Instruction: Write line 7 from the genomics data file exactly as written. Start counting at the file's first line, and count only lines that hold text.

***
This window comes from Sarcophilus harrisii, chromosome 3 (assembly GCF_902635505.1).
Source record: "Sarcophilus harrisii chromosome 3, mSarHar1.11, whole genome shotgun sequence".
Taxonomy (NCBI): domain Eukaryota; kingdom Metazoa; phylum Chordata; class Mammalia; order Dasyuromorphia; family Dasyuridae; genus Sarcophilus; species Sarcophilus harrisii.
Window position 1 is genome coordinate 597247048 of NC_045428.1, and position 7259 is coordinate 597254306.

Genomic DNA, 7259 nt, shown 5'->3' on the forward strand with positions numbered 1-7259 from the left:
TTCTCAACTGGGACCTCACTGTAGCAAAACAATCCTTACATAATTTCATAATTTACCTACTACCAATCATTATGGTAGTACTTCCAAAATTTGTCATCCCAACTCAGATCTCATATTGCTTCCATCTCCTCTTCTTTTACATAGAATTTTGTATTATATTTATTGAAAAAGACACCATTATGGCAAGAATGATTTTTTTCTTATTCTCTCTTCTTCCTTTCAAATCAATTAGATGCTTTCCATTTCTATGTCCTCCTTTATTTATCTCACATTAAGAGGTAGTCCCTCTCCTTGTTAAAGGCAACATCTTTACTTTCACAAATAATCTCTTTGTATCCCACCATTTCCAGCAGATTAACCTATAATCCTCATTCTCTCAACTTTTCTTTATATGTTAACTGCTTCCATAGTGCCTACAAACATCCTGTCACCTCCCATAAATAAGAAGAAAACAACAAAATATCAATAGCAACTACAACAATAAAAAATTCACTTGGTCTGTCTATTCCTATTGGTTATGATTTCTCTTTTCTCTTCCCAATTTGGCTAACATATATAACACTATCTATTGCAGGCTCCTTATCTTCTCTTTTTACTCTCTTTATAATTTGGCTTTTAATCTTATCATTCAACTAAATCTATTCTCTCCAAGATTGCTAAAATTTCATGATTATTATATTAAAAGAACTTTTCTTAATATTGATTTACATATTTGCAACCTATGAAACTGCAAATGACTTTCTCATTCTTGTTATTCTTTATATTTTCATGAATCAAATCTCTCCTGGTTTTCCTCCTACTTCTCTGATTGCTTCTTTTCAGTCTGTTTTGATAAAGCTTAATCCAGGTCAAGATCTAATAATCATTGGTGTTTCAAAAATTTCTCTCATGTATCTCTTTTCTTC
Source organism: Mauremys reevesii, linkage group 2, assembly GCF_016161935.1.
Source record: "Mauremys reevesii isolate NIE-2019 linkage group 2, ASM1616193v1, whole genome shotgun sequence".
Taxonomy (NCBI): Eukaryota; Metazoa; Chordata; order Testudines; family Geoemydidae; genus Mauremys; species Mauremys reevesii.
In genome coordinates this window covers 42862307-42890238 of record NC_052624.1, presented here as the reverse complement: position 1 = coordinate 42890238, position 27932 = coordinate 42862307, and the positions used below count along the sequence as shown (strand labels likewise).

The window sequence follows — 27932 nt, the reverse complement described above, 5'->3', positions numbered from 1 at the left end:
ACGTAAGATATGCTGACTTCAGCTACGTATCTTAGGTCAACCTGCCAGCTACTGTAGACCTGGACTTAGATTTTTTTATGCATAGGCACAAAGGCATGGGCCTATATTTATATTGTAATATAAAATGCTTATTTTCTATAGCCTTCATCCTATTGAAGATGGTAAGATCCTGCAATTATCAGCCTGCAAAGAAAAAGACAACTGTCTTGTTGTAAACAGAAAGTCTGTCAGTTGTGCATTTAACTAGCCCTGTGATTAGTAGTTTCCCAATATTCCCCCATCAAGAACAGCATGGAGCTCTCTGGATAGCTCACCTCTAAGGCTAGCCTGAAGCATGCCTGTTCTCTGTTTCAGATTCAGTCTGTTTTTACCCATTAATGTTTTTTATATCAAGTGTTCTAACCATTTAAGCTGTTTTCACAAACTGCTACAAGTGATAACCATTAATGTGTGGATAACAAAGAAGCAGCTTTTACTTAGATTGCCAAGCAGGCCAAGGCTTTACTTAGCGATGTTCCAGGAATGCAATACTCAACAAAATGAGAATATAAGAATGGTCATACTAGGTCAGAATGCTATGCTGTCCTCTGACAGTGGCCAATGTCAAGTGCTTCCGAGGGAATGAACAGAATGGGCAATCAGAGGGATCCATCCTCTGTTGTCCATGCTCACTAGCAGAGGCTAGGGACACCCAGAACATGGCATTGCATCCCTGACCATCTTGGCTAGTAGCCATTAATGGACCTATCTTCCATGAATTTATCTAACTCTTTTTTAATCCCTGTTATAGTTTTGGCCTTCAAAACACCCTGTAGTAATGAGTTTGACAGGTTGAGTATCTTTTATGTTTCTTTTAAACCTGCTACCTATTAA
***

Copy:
Source organism: Mauremys reevesii, linkage group 2, assembly GCF_016161935.1.